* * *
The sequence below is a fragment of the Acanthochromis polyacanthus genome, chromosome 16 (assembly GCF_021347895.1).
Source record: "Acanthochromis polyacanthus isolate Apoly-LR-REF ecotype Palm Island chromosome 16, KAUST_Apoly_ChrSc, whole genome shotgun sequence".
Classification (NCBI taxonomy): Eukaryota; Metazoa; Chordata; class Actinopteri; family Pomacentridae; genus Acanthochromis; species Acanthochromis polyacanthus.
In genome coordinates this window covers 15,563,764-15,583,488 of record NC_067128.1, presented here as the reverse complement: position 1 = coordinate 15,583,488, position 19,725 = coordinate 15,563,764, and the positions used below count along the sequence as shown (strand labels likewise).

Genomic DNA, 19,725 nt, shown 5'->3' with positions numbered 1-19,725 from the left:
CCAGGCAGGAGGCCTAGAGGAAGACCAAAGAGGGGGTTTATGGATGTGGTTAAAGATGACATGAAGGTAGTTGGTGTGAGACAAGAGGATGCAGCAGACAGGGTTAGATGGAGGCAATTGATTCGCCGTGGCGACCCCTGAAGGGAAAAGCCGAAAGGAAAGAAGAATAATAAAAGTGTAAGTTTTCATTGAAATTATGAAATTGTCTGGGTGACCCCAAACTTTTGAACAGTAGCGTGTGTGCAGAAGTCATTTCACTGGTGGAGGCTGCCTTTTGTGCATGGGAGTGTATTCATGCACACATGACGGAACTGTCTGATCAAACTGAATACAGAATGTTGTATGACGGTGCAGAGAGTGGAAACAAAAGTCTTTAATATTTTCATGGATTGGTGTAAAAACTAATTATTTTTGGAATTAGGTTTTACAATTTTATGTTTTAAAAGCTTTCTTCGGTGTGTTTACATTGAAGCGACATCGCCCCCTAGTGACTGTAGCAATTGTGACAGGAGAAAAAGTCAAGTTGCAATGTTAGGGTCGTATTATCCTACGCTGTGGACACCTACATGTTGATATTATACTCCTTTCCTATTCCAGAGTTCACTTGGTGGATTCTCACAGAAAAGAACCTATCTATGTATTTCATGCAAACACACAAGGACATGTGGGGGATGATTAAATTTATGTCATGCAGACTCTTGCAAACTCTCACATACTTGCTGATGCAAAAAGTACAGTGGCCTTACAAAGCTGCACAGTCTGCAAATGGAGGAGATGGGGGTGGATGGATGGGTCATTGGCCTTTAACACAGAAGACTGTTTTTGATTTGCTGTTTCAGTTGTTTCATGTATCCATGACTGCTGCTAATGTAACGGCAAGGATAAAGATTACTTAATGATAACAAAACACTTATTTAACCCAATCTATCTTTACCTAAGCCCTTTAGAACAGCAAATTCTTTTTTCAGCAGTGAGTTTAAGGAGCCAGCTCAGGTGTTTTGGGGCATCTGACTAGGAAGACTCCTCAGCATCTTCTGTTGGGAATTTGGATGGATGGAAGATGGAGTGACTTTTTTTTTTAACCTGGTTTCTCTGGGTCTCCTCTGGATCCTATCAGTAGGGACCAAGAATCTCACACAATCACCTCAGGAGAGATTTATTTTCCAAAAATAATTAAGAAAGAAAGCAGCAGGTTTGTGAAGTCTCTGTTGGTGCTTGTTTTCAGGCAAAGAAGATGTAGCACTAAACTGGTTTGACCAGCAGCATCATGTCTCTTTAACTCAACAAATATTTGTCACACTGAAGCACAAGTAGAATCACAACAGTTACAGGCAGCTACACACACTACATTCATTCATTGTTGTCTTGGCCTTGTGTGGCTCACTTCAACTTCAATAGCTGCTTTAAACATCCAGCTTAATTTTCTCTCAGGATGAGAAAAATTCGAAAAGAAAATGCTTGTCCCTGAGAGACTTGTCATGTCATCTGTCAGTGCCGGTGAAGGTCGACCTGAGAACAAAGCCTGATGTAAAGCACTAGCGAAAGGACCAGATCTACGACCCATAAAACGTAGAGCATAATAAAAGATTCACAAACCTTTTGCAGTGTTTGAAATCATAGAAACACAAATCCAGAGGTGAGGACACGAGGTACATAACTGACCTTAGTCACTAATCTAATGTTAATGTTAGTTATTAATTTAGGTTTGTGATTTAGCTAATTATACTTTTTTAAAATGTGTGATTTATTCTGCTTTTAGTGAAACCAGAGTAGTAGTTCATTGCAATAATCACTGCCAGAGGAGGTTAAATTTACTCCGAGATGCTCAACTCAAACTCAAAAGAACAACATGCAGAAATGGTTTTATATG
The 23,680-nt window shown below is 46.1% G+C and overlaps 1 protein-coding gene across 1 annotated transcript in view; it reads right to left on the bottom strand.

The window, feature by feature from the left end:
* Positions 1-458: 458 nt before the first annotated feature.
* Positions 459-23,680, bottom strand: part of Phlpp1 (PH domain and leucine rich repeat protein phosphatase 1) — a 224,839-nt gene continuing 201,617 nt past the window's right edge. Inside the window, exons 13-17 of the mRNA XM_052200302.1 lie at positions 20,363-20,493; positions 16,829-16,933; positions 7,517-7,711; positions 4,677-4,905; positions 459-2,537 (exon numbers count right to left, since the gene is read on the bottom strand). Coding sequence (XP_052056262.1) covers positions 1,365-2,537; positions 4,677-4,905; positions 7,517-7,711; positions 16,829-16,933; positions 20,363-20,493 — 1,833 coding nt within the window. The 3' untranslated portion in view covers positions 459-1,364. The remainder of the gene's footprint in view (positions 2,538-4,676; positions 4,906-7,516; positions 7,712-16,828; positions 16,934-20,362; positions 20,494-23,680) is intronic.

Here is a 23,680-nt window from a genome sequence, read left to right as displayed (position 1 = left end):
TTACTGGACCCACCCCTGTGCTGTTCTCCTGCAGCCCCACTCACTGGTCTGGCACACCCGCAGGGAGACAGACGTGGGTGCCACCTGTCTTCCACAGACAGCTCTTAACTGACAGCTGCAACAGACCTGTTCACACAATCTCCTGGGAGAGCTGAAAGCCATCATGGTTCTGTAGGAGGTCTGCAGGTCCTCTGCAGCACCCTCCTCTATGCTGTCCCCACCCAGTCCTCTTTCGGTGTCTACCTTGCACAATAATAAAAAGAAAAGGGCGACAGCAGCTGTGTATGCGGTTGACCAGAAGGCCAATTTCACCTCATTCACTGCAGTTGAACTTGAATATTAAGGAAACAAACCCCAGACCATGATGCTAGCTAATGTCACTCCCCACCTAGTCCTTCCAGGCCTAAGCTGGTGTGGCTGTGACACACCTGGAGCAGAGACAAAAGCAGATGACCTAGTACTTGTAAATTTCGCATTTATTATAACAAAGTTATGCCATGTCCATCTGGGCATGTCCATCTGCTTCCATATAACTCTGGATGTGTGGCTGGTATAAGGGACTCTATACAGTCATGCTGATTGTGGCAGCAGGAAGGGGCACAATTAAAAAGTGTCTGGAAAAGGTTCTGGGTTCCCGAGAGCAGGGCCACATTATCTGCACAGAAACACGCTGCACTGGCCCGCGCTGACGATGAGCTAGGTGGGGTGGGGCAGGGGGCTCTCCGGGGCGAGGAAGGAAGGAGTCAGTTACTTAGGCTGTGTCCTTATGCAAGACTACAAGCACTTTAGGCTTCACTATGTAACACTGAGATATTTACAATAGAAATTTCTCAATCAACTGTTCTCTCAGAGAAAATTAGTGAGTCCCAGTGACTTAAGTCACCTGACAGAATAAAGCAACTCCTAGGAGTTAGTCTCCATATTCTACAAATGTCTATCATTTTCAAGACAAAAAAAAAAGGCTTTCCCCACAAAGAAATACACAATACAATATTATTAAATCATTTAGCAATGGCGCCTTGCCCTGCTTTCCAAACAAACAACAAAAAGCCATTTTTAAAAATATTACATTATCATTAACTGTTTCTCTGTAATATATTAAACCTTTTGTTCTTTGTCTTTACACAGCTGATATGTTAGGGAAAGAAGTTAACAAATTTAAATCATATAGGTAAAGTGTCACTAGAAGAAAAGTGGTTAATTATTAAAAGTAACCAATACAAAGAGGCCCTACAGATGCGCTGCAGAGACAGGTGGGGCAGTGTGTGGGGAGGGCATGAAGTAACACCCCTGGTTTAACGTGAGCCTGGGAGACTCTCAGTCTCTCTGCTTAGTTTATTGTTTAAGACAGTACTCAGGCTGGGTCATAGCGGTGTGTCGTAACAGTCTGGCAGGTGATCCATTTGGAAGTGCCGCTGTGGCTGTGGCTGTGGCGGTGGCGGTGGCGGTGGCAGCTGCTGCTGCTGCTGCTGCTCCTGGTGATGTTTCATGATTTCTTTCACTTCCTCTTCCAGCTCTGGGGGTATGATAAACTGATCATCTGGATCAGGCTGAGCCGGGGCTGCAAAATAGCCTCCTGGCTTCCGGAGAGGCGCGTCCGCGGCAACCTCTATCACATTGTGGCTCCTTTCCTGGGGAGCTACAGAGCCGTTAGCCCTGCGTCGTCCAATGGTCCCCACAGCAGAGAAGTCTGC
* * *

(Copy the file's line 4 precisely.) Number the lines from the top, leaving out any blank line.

In genome coordinates this window covers 15,563,764-15,583,488 of record NC_067128.1, presented here as the reverse complement: position 1 = coordinate 15,583,488, position 19,725 = coordinate 15,563,764, and the positions used below count along the sequence as shown (strand labels likewise).